If none of these checks succeeds, the program creates mutexes and copies of itself. To achieve persistence on the system, the program creates scheduled tasks. Although the code contains a mention of HTTP requests, the program does not make them. In fact, after achieving persistence on the target system, it runs several decryption routines to decrypt one of its embedded resources: an encrypted byte array called oj8UsD7H. After examining the code, we were able to extract the XOR key, PbmCIdBuCnEz. Decrypting the embedded byte array produced the final payload.
2.6 Final payload: Formbook
The final payload is not a .NET application but a MASM-compiled PE32 executable composed entirely of a .text section.
Figure 6: Identification of the payload; note the fake TimeDateStamp
Although the rest of the delivery has been used by Agent Tesla payloads in the past, the final payload is Formbook. The executable is heavily obfuscated and contains large arrays of encrypted arrays decrypted only at runtime. The executable uses customer routines to evade debugging, and it runs most of its code on an internal virtual machine. As is typical of Formbook, the sample communicates with dozens of domains established as decoys, but only uses one true C&C.
3. Prevention and mitigation
- To prevent mobile machines from infecting others with a new variant, block known malicious URLs at the perimeter firewall and at the client firewall.
- Implement attachment filtering to reduce the likelihood of malicious content reaching a user’s workstation,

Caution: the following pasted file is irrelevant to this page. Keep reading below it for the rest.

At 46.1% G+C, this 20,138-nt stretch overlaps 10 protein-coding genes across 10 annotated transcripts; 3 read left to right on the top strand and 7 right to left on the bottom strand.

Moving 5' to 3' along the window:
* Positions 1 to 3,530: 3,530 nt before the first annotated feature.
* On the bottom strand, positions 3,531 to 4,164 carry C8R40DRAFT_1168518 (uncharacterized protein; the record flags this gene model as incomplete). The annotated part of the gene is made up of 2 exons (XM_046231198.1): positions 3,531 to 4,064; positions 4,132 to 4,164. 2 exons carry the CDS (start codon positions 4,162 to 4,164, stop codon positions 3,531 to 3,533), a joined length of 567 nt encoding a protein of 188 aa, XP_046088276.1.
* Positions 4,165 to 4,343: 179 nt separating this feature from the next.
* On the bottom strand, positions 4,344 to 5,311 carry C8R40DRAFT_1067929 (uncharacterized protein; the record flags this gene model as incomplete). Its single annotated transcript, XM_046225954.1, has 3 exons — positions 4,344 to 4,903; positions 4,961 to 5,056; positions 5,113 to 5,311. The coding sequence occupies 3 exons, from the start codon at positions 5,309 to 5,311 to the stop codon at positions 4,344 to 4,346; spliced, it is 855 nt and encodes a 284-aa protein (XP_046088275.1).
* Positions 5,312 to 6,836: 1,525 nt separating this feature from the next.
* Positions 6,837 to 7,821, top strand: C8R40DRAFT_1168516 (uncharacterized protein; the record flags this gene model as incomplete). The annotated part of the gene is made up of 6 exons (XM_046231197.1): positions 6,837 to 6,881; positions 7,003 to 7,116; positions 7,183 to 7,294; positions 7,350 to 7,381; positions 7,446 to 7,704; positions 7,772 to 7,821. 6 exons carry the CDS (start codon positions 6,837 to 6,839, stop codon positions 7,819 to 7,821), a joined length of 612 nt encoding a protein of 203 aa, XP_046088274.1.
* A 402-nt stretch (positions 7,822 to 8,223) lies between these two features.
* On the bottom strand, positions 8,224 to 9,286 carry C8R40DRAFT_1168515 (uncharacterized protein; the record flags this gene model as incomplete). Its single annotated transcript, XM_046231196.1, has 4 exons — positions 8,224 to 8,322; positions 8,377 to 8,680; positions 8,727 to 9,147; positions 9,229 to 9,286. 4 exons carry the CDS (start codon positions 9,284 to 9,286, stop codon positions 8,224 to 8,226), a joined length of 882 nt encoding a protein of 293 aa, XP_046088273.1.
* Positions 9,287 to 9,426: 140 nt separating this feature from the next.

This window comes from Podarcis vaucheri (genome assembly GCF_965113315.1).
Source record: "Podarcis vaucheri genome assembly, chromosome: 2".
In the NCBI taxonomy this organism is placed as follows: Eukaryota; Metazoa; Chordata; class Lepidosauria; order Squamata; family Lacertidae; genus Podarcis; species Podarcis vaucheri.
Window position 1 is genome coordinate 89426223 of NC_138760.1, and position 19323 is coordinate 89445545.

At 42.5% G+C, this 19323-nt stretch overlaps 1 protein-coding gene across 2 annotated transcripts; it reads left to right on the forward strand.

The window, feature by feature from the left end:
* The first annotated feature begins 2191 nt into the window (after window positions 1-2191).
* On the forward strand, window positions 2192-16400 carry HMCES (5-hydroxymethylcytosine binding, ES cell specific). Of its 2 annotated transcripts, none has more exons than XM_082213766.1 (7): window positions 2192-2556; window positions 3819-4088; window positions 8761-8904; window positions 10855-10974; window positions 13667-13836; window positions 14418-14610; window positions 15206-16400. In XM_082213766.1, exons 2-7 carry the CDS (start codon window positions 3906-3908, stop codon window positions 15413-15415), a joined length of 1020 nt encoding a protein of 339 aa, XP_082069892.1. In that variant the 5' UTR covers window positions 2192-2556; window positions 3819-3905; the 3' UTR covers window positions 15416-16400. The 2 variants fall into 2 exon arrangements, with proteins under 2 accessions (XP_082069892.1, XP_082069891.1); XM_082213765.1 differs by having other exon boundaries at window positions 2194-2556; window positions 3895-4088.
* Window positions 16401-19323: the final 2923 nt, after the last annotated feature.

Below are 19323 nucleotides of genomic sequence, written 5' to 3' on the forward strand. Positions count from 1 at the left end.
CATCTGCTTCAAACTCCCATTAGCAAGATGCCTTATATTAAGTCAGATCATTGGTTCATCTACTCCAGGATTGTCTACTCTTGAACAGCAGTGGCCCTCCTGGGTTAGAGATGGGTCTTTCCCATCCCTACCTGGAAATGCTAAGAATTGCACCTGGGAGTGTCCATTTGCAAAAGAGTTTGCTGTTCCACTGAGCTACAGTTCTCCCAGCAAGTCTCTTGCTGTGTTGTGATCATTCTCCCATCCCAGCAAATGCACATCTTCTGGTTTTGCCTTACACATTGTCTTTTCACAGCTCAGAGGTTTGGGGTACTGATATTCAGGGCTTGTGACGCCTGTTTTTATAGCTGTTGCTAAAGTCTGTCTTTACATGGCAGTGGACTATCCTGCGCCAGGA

- Convert attachments to another format; for example, convert Microsoft Office documents to PDF documents. This can be an effective method for neutralizing malicious content.
- Block password-protected files and archives, because email filters cannot decrypt and inspect their contents. Block any protected archive or otherwise encrypted attachments until they can be deemed safe.
- Be aware of all attachments’ file types. Never open a file that could be a script (.vbs, .cmd, or .bat), an internet shortcut file, or a compression file. Threat actors use these techniques to evade detection methods that are based on file hashes and signatures. Threat actors also use these techniques to mask malicious files as a way of evading email service restrictions against file types used in attachments.
- Be familiar with appropriate Windows Startup entries, and check them regularly for unusual and potentially malicious applications that can start in Windows.
- Do not allow web browsers to save credentials or other sensitive information.